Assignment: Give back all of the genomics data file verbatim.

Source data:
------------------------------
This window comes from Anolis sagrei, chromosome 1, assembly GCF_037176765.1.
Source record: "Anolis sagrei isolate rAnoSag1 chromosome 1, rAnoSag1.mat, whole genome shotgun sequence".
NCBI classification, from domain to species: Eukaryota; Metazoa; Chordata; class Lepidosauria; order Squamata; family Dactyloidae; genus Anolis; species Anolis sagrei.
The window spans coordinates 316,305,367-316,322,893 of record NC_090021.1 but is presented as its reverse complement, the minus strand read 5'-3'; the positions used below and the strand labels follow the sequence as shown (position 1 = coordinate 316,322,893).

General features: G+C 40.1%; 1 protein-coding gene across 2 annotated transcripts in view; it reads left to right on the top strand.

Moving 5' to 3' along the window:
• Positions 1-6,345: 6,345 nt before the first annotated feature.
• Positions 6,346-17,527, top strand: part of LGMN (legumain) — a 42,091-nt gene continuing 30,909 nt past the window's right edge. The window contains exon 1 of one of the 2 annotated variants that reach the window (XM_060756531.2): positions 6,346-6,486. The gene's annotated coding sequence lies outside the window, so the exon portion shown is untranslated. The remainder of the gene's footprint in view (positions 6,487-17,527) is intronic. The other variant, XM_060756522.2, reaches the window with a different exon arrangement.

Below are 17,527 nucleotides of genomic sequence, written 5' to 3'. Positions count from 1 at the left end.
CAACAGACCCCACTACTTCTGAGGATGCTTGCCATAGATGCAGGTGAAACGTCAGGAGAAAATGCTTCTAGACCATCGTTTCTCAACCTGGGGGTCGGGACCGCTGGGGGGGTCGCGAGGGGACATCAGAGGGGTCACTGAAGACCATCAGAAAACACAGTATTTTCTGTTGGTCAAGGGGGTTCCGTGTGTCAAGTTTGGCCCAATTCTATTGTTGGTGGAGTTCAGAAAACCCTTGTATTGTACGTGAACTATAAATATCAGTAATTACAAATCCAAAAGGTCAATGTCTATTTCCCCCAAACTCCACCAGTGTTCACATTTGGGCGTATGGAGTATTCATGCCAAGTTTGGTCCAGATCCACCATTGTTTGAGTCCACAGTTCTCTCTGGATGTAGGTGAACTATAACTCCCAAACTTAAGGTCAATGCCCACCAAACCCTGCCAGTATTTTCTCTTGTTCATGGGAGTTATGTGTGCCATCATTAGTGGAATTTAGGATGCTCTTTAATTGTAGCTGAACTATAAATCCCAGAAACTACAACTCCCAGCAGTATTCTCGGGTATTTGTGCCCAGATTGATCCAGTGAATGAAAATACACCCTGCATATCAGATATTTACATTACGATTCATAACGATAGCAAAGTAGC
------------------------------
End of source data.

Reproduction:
This window comes from Anolis sagrei, chromosome 1, assembly GCF_037176765.1.
Source record: "Anolis sagrei isolate rAnoSag1 chromosome 1, rAnoSag1.mat, whole genome shotgun sequence".
NCBI classification, from domain to species: Eukaryota; Metazoa; Chordata; class Lepidosauria; order Squamata; family Dactyloidae; genus Anolis; species Anolis sagrei.
The window spans coordinates 316,305,367-316,322,893 of record NC_090021.1 but is presented as its reverse complement, the minus strand read 5'-3'; the positions used below and the strand labels follow the sequence as shown (position 1 = coordinate 316,322,893).

General features: G+C 40.1%; 1 protein-coding gene across 2 annotated transcripts in view; it reads left to right on the top strand.

Moving 5' to 3' along the window:
• Positions 1-6,345: 6,345 nt before the first annotated feature.
• Positions 6,346-17,527, top strand: part of LGMN (legumain) — a 42,091-nt gene continuing 30,909 nt past the window's right edge. The window contains exon 1 of one of the 2 annotated variants that reach the window (XM_060756531.2): positions 6,346-6,486. The gene's annotated coding sequence lies outside the window, so the exon portion shown is untranslated. The remainder of the gene's footprint in view (positions 6,487-17,527) is intronic. The other variant, XM_060756522.2, reaches the window with a different exon arrangement.

Below are 17,527 nucleotides of genomic sequence, written 5' to 3'. Positions count from 1 at the left end.
CAACAGACCCCACTACTTCTGAGGATGCTTGCCATAGATGCAGGTGAAACGTCAGGAGAAAATGCTTCTAGACCATCGTTTCTCAACCTGGGGGTCGGGACCGCTGGGGGGGTCGCGAGGGGACATCAGAGGGGTCACTGAAGACCATCAGAAAACACAGTATTTTCTGTTGGTCAAGGGGGTTCCGTGTGTCAAGTTTGGCCCAATTCTATTGTTGGTGGAGTTCAGAAAACCCTTGTATTGTACGTGAACTATAAATATCAGTAATTACAAATCCAAAAGGTCAATGTCTATTTCCCCCAAACTCCACCAGTGTTCACATTTGGGCGTATGGAGTATTCATGCCAAGTTTGGTCCAGATCCACCATTGTTTGAGTCCACAGTTCTCTCTGGATGTAGGTGAACTATAACTCCCAAACTTAAGGTCAATGCCCACCAAACCCTGCCAGTATTTTCTCTTGTTCATGGGAGTTATGTGTGCCATCATTAGTGGAATTTAGGATGCTCTTTAATTGTAGCTGAACTATAAATCCCAGAAACTACAACTCCCAGCAGTATTCTCGGGTATTTGTGCCCAGATTGATCCAGTGAATGAAAATACACCCTGCATATCAGATATTTACATTACGATTCATAACGATAGCAAAGTAGC